An extremely creative use of diegetic soundtrack is also used in the film. While lying is the comfy bed of the posh hotel can’t sleep comfortably and thereby gets the tape-recording of the stunt scene noises coming from the theatre in the neighborhood of his chawl, for a good night’s sleep. So here the diegetic sound playing from the stunt scene acts a device to lull the unemployed man to sleep. There is another scene in the beginning of the film where a lecherous old man is ogling at a maid while a radio broadcast vocalizes the plight of retired people.

It is not that the various characters do not communicate with each other throughout the film. But whenever the characters talk or discuss amongst themselves we do not hear them speaking. Because the soundtrack is used to express the intentions expressed by the characters. Thus the innovative use of music for such particular scenes of the narrative structure employs cognitive repercussions to the viewing experience and sanctions the spontaneity to the viewers for discerning the narrative interpretation of the film as per their emotional responses.

Asha Jaoar Majhe (Labour of Love, 2014)

Director: Aditya Vikram Sengupta

The film ‘Labour of Love’ (2014) narrates the tale of a couple who are compelled to sustain their livelihood as their life is threatened by the perilous warnings of recession taking place in the city of Calcutta. The entire film takes place within a span of one day.

The couple’s orderly organized life, unruffled by the vagaries of their eventualities as well as the existence, forms the spine on which the narrative framework of the film has been hoisted. The couple’s separation understandably means they connect via objects at home, which literally deny them a voice, and with it, a character, as well as the absence of personality, makes them mere stand-ins for every man and every woman. The sun sinks slowly in the sky; a close-up shows rice tumbling into a container, water evaporating in a hot pan, calmly washing clothes, shopping for food, praying at a home altar, sleeping, travelling, eating alone, carefully saving money. All such sort of deliberate pacing is designed to melt with the slackened rhythms of the couple’s lives.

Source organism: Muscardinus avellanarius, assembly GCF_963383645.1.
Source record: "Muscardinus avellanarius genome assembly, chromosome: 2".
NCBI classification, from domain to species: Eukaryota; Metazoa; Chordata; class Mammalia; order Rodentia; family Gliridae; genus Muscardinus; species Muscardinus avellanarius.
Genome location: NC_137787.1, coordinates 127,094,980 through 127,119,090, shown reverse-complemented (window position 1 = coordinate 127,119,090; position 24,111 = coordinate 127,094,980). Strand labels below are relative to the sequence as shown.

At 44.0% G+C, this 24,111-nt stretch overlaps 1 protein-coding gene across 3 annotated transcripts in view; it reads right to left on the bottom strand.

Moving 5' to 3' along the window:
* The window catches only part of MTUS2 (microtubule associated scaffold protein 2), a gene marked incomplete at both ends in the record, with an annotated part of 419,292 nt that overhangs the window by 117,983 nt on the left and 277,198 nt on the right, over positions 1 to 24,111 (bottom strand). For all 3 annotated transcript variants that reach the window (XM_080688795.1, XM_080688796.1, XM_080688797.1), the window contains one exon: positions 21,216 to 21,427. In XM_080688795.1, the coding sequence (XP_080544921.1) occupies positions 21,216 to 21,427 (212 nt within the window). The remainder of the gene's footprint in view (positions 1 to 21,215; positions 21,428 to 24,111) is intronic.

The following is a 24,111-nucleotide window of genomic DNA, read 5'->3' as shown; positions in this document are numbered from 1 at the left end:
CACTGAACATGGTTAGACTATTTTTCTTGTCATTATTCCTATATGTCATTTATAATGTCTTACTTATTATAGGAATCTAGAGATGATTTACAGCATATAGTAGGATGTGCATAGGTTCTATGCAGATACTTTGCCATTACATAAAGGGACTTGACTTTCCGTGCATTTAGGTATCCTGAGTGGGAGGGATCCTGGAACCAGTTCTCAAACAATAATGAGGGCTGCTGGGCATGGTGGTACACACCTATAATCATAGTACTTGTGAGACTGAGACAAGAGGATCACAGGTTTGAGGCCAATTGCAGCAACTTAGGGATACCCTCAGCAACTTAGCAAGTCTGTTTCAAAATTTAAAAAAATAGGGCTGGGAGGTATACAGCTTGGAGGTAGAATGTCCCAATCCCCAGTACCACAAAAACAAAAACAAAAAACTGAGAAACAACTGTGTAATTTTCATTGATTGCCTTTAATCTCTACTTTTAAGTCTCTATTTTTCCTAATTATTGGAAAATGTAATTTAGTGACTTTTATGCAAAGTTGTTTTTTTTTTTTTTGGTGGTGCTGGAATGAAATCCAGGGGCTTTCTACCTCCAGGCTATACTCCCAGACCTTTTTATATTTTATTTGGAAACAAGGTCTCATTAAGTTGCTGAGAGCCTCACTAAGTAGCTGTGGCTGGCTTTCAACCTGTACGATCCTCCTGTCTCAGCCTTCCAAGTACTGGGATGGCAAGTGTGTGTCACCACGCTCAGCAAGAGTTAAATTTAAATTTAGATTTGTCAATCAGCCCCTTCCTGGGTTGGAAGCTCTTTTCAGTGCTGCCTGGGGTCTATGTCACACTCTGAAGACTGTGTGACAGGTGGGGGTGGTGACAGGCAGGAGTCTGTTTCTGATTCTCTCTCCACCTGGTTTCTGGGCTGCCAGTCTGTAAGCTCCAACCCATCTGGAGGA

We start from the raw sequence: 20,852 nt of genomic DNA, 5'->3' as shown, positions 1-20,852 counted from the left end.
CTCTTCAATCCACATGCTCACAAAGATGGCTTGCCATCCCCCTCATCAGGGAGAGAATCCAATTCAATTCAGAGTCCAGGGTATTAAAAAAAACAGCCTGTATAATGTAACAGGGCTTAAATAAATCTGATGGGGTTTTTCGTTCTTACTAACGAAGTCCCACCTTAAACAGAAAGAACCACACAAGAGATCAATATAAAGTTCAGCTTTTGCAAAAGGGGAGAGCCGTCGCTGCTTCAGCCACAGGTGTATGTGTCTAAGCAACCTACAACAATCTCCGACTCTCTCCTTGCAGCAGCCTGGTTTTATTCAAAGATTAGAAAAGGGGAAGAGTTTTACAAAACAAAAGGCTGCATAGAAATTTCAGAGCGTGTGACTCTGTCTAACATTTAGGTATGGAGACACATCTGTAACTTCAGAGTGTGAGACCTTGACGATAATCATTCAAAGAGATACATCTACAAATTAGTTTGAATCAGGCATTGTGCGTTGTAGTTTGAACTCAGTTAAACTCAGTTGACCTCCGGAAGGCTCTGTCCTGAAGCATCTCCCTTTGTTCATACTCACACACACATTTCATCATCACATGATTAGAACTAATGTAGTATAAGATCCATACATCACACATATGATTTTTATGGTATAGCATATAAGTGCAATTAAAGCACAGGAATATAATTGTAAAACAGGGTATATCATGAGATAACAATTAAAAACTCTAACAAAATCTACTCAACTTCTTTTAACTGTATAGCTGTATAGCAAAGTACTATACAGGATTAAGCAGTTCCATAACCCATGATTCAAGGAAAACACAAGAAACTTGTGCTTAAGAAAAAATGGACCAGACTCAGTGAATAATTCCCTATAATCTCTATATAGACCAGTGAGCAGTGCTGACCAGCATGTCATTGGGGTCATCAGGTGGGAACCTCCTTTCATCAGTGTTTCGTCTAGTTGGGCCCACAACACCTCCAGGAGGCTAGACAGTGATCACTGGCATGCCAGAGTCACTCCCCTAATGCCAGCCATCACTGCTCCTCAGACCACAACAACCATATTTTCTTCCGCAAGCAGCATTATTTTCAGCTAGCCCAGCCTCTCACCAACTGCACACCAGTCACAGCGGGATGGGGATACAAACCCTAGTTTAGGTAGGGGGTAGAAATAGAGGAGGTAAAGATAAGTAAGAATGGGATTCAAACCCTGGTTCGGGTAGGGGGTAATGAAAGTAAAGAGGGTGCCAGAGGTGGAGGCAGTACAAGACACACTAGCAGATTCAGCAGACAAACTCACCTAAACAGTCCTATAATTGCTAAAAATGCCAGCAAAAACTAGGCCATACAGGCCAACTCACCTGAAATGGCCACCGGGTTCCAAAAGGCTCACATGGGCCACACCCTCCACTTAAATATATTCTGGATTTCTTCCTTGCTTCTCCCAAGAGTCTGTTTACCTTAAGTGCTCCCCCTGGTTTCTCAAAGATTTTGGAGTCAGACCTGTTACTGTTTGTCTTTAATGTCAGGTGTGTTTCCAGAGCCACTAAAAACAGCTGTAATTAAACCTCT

The key feature in the narrative structure of the film is that it adheres to its’ entire eighty-five minutes long length without letting any characters in the film speak to one another. There are no verbal communication or dialogues taking place amongst the characters of the film. Only sporadic uses of slogans, which have been meticulously used as an off-screen, voice to depict a sense of the turbulent period of early 2000. It is interesting to note that the usage of music also forms an intrinsic part of the narrative. Firstly, the film begins as well as ends with the music of the Shenai, which gives us a sense of marital bonding between the two characters of the film because playing the instrument is widely used as a symbol of a wedding. Secondly, there is a musical score of the popular Bengali song  ‘Tumi je amar, ogo tumi je amar,’ playing at the mid-point of the narrative as the husband is preparing to leave for work while the wife is getting ready to come home. The very songs suggest a romantic bonding associated between the two of them and missing the physical presence of one another has become a part of their routine life. Work followed by home, and only in fantasy are they together.